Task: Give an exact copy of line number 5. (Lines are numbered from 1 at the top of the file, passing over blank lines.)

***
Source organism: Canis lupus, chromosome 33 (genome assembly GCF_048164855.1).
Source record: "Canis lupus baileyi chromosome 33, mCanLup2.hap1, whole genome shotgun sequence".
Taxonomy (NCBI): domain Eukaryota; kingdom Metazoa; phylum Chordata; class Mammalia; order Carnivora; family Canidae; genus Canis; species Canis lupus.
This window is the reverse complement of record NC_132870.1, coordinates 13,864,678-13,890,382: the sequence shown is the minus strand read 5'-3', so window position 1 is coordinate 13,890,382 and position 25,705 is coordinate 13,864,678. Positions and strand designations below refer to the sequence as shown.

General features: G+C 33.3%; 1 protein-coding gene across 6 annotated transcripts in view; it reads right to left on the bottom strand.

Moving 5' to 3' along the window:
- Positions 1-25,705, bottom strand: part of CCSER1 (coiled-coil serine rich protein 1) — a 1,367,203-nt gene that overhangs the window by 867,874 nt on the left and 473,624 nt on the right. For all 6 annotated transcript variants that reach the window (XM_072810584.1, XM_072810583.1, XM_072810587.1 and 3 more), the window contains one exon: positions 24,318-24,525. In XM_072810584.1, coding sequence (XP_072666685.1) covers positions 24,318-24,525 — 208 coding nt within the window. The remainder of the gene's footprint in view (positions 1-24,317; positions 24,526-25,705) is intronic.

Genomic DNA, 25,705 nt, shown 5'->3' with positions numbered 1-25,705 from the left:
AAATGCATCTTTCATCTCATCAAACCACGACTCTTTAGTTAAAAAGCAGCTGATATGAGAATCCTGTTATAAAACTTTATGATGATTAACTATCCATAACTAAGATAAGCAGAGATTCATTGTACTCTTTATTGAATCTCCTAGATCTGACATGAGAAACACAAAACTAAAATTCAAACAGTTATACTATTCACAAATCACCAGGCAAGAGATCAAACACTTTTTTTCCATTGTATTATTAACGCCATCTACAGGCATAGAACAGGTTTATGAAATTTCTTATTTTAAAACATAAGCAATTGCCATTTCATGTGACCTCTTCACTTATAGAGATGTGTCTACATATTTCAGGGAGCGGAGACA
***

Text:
General features: G+C 33.3%; 1 protein-coding gene across 6 annotated transcripts in view; it reads right to left on the bottom strand.